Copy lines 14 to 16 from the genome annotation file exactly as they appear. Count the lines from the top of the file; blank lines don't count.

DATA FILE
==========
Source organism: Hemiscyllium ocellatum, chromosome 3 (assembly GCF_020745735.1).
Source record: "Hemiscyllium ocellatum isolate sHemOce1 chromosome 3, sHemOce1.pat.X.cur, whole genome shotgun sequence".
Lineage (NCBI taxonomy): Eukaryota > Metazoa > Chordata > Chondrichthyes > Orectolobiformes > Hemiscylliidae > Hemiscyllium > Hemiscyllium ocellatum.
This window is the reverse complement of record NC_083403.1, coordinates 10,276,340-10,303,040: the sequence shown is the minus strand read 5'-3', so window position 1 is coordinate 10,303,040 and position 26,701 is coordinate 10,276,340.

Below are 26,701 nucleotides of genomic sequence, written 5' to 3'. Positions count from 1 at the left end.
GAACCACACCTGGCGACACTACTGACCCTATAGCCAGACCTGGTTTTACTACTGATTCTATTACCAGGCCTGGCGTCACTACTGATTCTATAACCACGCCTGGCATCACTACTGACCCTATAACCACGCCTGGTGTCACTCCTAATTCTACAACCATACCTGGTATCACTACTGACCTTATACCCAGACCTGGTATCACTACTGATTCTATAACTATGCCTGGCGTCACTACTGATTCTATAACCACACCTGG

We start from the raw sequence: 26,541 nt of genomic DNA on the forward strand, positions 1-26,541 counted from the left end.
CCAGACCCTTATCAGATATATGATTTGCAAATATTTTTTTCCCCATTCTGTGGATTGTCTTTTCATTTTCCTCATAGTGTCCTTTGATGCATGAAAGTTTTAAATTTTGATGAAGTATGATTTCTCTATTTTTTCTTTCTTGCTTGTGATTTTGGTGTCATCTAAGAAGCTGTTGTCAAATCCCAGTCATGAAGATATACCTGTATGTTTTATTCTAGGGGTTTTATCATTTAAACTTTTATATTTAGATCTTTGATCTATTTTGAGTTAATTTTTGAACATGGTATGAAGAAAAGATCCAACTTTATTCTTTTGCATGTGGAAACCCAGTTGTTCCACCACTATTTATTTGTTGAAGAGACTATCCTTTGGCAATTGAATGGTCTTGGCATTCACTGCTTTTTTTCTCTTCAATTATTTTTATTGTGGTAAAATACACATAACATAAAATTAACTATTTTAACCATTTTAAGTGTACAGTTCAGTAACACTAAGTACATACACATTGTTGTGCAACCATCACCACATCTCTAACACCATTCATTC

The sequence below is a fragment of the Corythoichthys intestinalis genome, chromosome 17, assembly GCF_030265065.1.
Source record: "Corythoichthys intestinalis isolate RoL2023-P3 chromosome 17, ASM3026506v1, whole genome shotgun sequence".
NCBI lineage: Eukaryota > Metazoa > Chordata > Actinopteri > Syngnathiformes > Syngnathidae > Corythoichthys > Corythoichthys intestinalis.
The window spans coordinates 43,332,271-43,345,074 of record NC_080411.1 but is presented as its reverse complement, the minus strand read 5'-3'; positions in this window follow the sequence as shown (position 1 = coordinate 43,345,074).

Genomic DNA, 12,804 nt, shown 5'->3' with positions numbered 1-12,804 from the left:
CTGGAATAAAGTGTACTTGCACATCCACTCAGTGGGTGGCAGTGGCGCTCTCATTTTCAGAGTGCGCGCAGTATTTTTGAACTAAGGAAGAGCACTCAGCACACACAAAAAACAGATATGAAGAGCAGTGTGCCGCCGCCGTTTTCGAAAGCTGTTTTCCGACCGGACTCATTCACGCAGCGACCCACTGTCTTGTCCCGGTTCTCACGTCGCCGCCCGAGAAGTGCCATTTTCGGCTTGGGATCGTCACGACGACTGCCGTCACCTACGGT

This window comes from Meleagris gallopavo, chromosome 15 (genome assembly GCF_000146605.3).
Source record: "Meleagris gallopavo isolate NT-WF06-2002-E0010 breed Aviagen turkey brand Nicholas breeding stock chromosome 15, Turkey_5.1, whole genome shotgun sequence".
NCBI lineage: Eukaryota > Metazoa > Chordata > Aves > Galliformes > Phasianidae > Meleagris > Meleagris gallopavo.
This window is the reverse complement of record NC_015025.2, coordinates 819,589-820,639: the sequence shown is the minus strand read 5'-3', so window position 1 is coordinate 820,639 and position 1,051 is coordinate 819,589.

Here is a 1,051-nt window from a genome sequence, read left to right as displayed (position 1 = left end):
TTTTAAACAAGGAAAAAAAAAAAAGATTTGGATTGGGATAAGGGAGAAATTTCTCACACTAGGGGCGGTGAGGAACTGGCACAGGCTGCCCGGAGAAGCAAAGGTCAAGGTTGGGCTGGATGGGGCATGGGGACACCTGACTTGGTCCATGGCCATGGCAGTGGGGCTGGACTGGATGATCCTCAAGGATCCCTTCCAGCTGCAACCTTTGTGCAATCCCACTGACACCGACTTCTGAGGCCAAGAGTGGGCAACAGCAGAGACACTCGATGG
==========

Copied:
CTGGAATAAAGTGTACTTGCACATCCACTCAGTGGGTGGCAGTGGCGCTCTCATTTTCAGAGTGCGCGCAGTATTTTTGAACTAAGGAAGAGCACTCAGCACACACAAAAAACAGATATGAAGAGCAGTGTGCCGCCGCCGTTTTCGAAAGCTGTTTTCCGACCGGACTCATTCACGCAGCGACCCACTGTCTTGTCCCGGTTCTCACGTCGCCGCCCGAGAAGTGCCATTTTCGGCTTGGGATCGTCACGACGACTGCCGTCACCTACGGT

This window comes from Meleagris gallopavo, chromosome 15 (genome assembly GCF_000146605.3).
Source record: "Meleagris gallopavo isolate NT-WF06-2002-E0010 breed Aviagen turkey brand Nicholas breeding stock chromosome 15, Turkey_5.1, whole genome shotgun sequence".